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Spinal cord injury case settles for nearly £2m after injury during surgery

Medical negligence lawyer secures significant compensation for client who awoke paralysed after surgery

Spinal injury claim lawyers

26 September 2014

A 41 year old who suffered a severe spinal cord injury has settled a complex and challenging case for almost £2,000,000.  

In 2002, the claimant known only as “Lesley” was admitted to hospital for investigations into mild neurological symptoms in both arms and legs.  An MRI scan revealed subluxation (when one of the vertebrae in the spine moves out of place) of C1/C2 and a precariously thin spinal cord.

Lesley underwent surgery but awoke paralysed, having sustained a severe spinal cord injury during the procedure. 

Lesley then embarked on rehabilitation for several years and is currently able to shuffle a few steps with a frame, but for most of the time uses a motorised wheelchair.  Lesley is unable to work, requires round the clock care and experiences significant pain. 

Lesley was unaware of the three year time limit for bringing a negligence claim and approached Leigh Day after the period had elapsed.  However, Lesley argued that the claim could still be brought because the details of the injury, and the fact that it was permanent, were not known until later.  Lesley also had arguments in support of the Court using its discretion under section 33 of the Limitation Act 1980 to allow the claim to proceed out of time.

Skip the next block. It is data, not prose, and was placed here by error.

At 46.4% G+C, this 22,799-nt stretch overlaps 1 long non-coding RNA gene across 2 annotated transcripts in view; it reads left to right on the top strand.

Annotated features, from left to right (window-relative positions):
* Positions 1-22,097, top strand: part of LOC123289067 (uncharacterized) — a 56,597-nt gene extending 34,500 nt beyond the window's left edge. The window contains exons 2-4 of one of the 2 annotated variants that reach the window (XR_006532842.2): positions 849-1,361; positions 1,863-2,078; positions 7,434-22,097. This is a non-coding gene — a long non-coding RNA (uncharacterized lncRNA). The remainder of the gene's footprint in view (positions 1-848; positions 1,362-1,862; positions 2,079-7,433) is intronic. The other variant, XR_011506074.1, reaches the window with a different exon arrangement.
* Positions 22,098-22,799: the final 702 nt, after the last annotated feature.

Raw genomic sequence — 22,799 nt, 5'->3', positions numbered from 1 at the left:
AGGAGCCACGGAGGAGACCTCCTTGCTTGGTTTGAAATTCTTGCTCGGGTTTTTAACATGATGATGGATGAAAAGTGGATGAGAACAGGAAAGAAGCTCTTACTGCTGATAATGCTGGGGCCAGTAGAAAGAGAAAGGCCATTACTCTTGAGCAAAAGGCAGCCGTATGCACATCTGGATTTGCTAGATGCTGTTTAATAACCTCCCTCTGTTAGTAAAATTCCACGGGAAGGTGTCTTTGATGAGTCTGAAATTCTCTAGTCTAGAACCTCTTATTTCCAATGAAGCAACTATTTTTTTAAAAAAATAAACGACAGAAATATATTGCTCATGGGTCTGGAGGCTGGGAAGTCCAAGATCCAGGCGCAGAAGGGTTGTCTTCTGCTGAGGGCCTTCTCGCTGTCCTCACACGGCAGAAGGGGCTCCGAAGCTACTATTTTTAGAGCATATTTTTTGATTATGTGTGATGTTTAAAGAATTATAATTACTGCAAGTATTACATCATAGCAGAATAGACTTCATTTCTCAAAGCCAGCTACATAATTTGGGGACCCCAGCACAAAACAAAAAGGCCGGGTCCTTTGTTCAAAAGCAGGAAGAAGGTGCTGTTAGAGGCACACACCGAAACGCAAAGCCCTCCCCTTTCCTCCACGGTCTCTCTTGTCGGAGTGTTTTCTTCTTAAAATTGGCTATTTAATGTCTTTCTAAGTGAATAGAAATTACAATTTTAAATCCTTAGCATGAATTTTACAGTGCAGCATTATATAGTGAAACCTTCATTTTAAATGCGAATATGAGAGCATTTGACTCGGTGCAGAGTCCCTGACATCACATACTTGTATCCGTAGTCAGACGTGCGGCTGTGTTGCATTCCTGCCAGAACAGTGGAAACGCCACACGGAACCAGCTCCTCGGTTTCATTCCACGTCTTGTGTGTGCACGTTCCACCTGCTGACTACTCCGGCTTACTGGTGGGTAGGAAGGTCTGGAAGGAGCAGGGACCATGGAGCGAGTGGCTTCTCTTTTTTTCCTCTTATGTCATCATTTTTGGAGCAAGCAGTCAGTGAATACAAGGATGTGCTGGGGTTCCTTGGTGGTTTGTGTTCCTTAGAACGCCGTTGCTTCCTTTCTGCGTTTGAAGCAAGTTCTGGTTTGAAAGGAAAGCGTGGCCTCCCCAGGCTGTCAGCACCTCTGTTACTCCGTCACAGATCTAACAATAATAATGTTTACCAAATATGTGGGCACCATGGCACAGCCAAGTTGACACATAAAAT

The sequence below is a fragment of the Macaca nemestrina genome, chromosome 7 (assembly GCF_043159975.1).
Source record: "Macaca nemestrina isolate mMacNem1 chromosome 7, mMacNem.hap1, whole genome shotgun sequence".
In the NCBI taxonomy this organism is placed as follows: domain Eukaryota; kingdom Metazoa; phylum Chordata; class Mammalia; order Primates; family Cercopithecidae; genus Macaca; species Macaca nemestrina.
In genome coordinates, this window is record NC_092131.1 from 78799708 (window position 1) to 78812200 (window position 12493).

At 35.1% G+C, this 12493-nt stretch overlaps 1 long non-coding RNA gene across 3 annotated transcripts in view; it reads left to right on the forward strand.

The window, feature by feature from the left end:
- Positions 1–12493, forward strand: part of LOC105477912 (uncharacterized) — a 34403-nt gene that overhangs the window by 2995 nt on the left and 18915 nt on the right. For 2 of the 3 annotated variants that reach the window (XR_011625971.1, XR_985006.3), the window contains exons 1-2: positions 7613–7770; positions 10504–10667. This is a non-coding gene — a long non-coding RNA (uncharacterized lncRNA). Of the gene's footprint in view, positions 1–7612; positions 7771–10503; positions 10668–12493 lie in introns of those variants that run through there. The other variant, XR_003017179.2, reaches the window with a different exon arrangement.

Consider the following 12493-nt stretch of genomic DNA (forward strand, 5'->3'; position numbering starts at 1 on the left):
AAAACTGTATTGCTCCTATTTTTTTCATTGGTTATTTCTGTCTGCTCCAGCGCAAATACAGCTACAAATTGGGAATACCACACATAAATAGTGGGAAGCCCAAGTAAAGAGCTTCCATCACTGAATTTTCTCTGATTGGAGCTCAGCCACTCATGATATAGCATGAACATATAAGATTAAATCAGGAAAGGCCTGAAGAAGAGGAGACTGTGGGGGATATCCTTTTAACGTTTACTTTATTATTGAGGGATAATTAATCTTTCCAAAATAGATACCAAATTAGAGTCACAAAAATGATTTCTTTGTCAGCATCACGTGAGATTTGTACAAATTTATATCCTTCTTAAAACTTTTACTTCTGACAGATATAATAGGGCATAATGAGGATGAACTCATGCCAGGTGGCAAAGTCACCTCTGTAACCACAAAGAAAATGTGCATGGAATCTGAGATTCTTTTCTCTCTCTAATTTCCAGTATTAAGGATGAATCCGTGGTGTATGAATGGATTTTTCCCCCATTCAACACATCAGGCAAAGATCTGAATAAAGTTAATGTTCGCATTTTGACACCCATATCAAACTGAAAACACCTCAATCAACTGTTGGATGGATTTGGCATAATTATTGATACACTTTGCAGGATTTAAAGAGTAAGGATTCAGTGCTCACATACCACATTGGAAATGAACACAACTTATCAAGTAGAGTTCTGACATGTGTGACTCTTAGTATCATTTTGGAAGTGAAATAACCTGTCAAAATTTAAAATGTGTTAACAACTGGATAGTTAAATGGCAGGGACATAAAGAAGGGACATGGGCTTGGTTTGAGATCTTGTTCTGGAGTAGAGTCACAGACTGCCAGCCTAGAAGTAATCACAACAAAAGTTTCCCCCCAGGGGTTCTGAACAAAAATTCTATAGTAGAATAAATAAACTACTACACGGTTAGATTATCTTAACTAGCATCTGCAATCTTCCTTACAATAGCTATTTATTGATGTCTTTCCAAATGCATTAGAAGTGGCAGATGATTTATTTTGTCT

Proceedings were issued urgently and after receiving expert evidence, Lesley was able to bring a claim arguing that there should have been monitoring of the spinal cord signal before and during the operation.  Further, the evidence was such that positioning for the operation (face down) should have been carried out before putting the patient to sleep.  It was argued that one or both of these precautions would have alerted the surgeons to the cord being compromised and the problem would have been rectified before damage was caused.  

Lesley had lived in an adapted part of the family home in a remote small village for 10 years until an interim payment enabled relocation to a city centre.  In the city, Lesley is closer to vital therapies and medical teams and has been able to rebuild a life. 

The amount of compensation the Trust should pay Lesley was agreed at a settlement meeting approximately two months before trial.  Lesley is now looking forward to purchasing a property large enough to house a carer and the equipment needed to allow a more independent life.  

Lesley is excited about getting on with life, leaving the litigation behind and obtaining the treatment and therapies needed. 

Ellen Parry, from the medical negligence team at Leigh Day who represented Lesley, said;

“There is no escaping the fact that Lesley’s life was turned upside down by this.  Lesley will continue to experience significant pain and no amount of compensation can ever take away the severity of the injury. 

“However, knowing that Lesley will at least (and at last) have suitable accommodation and provision for care and therapy is a great relief and we are delighted to have achieved a good resolution.”

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